U.S. law enforcement officers and other officials like judges, prosecutors, and security guards have been given tremendous power by local, state, and federal government agencies—authority they must have to enforce the law and ensure justice in our country. These powers include the authority to detain and arrest suspects, to search and seize property, to bring criminal charges, to make rulings in court, and to use deadly force in certain situations.

    Preventing abuse of this authority, however, is equally necessary to the health of our nation’s democracy. That’s why it’s a federal crime for anyone acting under “color of law” willfully to deprive or conspire to deprive a person of a right protected by the Constitution or U.S. law. “Color of law” simply means that the person is using authority given to him or her by a local, state, or federal government agency.

    If an officer is supposed to be an enforcer of “the law”, you would not think it far fetched for the officer to be held to a higher standard of following the proper rules and procedures of his instructions, right?

    Yes, I do believe it is a public crime for an officer of “the Law” to deviate from what his government department instruct him to do. Obviously, the only exception to this rule is where he would be violating the Constitutionally protected rights of citizens if he should follow such procedures or orders, since he is sworn FIRST to obey the Constitutions of the USA and the respective state in which he resides and only second, to follow any other rules, laws, regulations, order and instructions given to him by superiors.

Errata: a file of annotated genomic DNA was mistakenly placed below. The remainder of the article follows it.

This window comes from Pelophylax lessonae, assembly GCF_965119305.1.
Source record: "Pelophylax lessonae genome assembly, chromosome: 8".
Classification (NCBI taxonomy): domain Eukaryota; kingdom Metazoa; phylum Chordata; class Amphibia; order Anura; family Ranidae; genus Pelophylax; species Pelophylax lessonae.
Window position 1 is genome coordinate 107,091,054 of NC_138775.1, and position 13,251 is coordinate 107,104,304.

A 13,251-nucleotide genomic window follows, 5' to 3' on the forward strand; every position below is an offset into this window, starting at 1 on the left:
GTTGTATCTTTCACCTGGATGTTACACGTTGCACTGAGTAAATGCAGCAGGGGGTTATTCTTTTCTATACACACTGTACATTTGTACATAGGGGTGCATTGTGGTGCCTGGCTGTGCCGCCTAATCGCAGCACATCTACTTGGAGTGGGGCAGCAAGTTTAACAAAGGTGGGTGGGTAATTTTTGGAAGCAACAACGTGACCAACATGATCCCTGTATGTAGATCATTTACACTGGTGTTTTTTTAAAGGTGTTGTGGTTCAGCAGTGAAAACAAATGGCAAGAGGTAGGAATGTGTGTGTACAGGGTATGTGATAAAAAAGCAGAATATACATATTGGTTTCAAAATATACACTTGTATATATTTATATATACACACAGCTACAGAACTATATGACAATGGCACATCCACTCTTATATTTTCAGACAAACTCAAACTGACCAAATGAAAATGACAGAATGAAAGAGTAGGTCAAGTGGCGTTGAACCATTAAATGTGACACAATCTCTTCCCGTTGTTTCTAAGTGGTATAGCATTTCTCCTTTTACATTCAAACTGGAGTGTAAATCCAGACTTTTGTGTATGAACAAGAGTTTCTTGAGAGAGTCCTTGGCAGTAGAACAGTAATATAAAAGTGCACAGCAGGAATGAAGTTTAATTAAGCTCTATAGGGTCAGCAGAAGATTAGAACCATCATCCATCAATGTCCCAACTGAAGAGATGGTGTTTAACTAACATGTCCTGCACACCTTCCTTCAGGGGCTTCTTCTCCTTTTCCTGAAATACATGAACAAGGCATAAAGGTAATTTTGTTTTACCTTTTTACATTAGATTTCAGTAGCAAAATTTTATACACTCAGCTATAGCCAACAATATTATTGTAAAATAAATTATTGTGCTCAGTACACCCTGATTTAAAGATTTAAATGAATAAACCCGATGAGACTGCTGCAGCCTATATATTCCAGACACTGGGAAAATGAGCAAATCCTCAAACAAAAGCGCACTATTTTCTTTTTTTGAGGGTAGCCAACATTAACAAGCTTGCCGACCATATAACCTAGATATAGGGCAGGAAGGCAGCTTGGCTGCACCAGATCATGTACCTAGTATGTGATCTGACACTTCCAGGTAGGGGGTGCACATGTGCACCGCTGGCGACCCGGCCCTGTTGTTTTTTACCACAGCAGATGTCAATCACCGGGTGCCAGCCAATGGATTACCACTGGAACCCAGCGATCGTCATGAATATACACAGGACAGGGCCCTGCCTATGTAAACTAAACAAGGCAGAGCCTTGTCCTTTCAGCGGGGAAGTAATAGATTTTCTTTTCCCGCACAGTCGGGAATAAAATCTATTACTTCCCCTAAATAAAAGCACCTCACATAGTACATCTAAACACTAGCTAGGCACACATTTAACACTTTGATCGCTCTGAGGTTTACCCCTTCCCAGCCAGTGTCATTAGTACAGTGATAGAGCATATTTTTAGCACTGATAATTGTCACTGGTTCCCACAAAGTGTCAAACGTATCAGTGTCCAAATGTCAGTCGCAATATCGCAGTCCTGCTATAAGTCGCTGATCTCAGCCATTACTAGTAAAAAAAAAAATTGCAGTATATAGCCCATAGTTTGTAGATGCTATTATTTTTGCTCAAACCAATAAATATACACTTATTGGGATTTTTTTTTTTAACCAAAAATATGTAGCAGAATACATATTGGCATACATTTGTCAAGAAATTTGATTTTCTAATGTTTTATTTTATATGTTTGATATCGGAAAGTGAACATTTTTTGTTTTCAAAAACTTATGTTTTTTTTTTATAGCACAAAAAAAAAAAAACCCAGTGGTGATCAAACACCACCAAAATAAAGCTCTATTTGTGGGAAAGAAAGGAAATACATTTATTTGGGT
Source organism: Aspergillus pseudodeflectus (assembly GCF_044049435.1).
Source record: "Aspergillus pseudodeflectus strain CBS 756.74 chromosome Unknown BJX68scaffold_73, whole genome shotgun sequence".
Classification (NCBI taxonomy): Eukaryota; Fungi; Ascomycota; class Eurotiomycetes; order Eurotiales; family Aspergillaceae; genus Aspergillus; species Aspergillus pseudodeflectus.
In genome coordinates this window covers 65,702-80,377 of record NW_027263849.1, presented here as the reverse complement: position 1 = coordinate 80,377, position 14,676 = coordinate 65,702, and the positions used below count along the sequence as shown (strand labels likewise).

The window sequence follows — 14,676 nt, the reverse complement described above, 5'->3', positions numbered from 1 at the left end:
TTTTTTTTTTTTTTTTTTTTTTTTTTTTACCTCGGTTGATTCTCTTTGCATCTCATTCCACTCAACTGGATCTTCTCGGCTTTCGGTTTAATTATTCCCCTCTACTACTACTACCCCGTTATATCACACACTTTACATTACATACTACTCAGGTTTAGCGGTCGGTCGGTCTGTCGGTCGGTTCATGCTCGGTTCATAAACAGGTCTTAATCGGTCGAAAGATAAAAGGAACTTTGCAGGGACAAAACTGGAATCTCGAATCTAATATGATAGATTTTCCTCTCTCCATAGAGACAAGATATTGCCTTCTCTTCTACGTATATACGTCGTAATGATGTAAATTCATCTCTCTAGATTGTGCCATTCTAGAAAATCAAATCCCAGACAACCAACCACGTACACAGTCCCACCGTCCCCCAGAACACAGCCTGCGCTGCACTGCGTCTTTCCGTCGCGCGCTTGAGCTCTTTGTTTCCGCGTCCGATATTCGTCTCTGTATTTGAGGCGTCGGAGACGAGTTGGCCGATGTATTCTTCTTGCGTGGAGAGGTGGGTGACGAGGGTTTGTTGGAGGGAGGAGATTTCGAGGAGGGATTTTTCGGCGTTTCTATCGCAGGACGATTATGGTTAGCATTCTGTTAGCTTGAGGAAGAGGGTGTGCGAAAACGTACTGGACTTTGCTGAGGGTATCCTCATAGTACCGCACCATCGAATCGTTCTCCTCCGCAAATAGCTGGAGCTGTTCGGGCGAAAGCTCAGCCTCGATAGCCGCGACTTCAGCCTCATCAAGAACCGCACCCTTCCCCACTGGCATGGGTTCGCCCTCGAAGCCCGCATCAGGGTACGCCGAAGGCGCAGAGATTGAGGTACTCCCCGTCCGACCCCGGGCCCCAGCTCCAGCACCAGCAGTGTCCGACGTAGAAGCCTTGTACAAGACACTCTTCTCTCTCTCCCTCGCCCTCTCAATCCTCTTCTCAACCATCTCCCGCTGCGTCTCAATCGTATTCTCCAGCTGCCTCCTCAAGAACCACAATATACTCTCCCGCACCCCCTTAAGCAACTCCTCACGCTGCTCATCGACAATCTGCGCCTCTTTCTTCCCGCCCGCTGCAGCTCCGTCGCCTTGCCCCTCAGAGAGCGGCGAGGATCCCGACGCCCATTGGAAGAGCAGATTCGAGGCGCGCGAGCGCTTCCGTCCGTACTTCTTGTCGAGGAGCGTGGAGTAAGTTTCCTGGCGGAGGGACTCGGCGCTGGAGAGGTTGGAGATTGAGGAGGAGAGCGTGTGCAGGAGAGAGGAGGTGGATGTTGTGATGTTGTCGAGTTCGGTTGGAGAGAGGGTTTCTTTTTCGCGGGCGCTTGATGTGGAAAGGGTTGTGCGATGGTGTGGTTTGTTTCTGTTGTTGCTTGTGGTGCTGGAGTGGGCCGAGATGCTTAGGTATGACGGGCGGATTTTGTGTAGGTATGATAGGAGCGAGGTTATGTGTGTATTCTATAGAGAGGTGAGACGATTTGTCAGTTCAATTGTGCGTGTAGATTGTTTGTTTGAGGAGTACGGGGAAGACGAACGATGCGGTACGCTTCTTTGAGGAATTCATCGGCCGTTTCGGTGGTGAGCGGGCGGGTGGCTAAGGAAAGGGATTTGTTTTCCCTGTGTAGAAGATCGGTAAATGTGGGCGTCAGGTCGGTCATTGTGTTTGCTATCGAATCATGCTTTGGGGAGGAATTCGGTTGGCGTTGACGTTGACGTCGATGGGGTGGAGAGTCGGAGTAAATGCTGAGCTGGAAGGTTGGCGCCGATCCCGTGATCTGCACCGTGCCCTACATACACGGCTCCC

Because people like me say government is evil and dangerous for our liberties, there are others who claim government is necessary and then place strict rules and regulations on the government agents.

    It’s only been in recent history that it seems like part of the public is ok with looking away or ignoring any accountability of those in government that would ignore procedure and rules within their departments.

    “Cherish, therefore, the spirit of our people, and keep alive their attention. If once they become inattentive to the public affairs, you and I, and Congress and Assemblies, judges and governors, shall all become wolves. It seems to be the law of our general nature.” – Thomas Jefferson (Letter to Edward Carrington January 16, 1787)

    We as a society have lost all sense of justice, on either side, public or private. We have become a society of losers who are not willing to stand up for truth and justice, but rather fight each other over petty differences whether sex, race, religion, or success and using the power of government force to abuse each other for our childish behaviors and differences.